The Lady Chapel.

The choir and the high altar.

The Door of Reconciliation, through a hole in which the earls of Kildare and Ormond shook hands.

In 1492, tension between two Irish families- Kildare and Ormond, broke into outright warfare. The Ormond family took refuge in the Chapter House of Saint Patrick's Cathedral. However, the Kildare family followed them and asked them to come out and make peace. The family behind the door, afraid that if they did so they would be slaughtered, refused. As a gesture of good faith the head of the Kildare family, Gerald FitzGerald, ordered that a hole be cut in the door. He then thrust his arm through the door and offered his hand in peace to those on the other side.  Upon seeing that he was willing to risk his arm by putting it through the door, the Ormond family reasoned that he was serious in his intention. They shook hands through the door, and the two families made peace. -source

Today this door is known as the "Door of Reconciliation". This story also lives on in a famous expression in Ireland "To chance your arm" which means “to put yourself at risk”.

While St. Patrick’s Cathedral made me go back far in history, the next tourist attraction definitely got me time-travelled back to this century. I mean, the last century. Guinness Storehouse was built in 1902.

Located in the heart of the St. James's Gate Brewery, the Guinness Storehouse® is Ireland's most popular tourist attraction. The journey begins at the bottom of the world's largest pint glass and continues up through seven floors filled with interactive experiences that fuse our long brewing heritage with Ireland's rich history. At the top, you'll be rewarded with a pint of perfection in our world-famous rooftop Gravity Bar. Now that's our kind of higher education. -source

On the ground floor, visitors are able to tour around and find out exactly what it takes to make beer the Guinness way. Raw ingredients were displayed in an interactive way that made the tour a fun and impressive one.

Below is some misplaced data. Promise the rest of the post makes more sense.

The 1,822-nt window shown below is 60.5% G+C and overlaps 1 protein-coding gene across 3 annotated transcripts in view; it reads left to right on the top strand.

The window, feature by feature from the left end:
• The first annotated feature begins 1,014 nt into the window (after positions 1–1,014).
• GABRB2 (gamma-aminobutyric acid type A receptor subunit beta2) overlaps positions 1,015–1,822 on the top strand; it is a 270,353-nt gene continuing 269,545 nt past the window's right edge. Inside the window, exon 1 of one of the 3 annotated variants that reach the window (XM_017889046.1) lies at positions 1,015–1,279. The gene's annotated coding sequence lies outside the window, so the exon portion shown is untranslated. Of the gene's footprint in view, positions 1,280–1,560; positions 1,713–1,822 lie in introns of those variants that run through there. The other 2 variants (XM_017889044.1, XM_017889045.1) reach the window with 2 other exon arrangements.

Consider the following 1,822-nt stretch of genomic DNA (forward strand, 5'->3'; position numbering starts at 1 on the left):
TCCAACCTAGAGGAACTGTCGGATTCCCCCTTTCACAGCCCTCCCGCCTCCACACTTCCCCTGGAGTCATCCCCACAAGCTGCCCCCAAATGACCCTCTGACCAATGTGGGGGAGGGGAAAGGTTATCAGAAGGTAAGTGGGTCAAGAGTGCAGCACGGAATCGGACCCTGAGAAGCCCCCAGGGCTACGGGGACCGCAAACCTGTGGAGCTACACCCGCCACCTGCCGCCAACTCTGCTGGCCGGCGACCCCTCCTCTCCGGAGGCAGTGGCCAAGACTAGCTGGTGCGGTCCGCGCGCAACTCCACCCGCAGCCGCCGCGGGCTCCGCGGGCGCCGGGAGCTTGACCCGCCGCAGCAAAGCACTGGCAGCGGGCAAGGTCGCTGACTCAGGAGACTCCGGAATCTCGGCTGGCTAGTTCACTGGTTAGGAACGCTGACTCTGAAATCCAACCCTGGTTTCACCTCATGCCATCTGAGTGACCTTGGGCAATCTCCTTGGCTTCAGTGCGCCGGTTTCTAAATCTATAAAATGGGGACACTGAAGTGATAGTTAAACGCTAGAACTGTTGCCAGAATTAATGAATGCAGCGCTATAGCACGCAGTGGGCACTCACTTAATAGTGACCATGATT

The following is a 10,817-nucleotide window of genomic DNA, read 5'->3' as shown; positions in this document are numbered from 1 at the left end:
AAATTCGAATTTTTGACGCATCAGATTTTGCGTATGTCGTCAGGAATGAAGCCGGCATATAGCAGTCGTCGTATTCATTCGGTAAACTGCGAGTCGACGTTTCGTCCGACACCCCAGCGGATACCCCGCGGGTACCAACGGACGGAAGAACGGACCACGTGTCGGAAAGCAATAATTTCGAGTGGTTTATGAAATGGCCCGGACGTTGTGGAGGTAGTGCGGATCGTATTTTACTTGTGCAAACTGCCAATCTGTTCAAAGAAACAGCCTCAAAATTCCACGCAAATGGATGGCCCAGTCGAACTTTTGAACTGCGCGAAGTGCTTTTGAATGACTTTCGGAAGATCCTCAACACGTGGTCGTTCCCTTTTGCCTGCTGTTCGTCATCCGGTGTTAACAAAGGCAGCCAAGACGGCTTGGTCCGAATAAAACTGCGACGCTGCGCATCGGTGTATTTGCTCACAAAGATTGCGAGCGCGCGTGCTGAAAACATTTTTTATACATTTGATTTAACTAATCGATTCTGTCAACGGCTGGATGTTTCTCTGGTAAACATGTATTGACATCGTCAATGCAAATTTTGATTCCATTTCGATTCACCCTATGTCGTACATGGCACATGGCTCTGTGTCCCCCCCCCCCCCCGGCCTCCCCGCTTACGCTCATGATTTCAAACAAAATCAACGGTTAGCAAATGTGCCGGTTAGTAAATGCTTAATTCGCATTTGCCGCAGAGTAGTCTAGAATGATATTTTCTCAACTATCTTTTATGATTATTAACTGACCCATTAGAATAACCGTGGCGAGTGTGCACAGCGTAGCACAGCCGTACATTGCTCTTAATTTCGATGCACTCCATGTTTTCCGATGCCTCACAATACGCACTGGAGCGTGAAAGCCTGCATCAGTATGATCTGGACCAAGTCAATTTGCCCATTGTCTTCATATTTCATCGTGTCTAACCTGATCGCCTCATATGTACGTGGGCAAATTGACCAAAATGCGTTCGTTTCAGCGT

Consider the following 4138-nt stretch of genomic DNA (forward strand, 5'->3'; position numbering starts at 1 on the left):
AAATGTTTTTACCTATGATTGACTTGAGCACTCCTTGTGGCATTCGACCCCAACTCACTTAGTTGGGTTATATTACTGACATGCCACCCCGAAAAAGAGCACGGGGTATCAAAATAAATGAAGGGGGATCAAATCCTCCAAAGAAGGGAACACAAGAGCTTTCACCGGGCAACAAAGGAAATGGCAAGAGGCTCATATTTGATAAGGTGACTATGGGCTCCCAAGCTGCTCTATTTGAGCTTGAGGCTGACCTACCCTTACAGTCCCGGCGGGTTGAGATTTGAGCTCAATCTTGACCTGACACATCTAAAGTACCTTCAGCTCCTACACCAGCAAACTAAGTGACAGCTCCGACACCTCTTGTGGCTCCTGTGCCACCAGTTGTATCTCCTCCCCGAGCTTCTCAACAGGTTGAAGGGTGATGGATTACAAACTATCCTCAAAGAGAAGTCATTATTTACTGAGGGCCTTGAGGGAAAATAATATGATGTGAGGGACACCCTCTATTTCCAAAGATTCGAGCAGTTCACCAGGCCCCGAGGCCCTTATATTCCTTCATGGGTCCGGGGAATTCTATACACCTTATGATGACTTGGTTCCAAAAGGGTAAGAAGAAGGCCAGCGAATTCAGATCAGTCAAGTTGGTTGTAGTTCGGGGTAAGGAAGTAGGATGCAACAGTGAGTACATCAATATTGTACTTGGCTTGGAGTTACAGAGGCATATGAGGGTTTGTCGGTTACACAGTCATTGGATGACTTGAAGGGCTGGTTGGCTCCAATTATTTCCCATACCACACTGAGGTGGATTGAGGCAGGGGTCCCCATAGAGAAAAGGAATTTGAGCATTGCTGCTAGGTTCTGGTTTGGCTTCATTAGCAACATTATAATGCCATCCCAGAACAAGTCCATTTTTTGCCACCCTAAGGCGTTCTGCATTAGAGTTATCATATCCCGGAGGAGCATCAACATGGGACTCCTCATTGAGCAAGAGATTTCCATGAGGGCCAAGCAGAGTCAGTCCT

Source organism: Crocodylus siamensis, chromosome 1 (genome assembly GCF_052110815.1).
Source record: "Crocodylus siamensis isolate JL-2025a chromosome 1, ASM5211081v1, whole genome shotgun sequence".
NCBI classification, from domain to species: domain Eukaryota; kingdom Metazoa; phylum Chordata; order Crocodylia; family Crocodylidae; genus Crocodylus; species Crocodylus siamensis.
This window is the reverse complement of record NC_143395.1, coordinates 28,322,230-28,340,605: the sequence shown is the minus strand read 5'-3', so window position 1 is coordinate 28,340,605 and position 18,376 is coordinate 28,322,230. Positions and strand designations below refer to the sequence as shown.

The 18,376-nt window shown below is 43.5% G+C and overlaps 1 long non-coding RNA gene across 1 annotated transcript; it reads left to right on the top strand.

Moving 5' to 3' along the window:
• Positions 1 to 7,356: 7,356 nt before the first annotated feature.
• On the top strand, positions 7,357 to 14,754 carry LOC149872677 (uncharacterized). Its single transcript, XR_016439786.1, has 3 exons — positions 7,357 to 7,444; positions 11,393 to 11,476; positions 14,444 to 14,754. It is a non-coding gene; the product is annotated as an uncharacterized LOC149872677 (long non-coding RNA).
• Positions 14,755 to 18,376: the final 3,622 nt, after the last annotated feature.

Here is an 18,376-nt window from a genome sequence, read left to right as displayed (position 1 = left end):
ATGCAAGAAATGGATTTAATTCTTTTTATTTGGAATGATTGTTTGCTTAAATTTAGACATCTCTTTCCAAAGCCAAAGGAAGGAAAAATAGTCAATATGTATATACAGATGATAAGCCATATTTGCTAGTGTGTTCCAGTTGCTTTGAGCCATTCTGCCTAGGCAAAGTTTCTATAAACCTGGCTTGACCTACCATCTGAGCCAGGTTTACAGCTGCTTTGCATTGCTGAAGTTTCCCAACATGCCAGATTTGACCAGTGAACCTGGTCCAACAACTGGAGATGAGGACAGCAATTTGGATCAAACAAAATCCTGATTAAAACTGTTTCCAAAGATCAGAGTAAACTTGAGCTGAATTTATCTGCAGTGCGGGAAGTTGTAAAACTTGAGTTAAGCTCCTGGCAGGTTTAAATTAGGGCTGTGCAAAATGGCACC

After the tour, we continued up the escalators to the 3rd floor and immersed ourselves in over eighty years of groundbreaking print, digital and TV campaigns in the Guinness World of Advertising.

There were a few funny and weird cartoon statues on display. Guinness sure does have some intense imagination.

This fish here is riding a bicycle. And there is also a whistling oyster. Watch my snapchat videos to see them in action…

At the fifth floor, we adjourned to Arthur’s Bar. The bar is a tribute to the traditional Irish pub with hospitality to match. It is a perfect place to soak up a little atmosphere with cheerful live Irish music.

The Guinness Storehouse definitely needs an elevated perch for its visitors to savour a perfectly poured pint of Guinness while enjoying the 360° view across the city’s magnificent skyline. That happens to be Gravity Bar- the rooftop bar of the Guinness Storehouse on the seventh floor.

I wanted to see out Dublin in style. Where better to enjoy a pint of the black stuff than sitting high above Dublin's historic rooftops? Upon reaching the bar, I exchanged the end of my ticket for a complimentary Guinness.

“There is more philosophy in a pint of Guinness than in all of the books in Trinity College” – Martin Keane, Proprietorship. I guess this explains how much Irish folks adore their Guinness.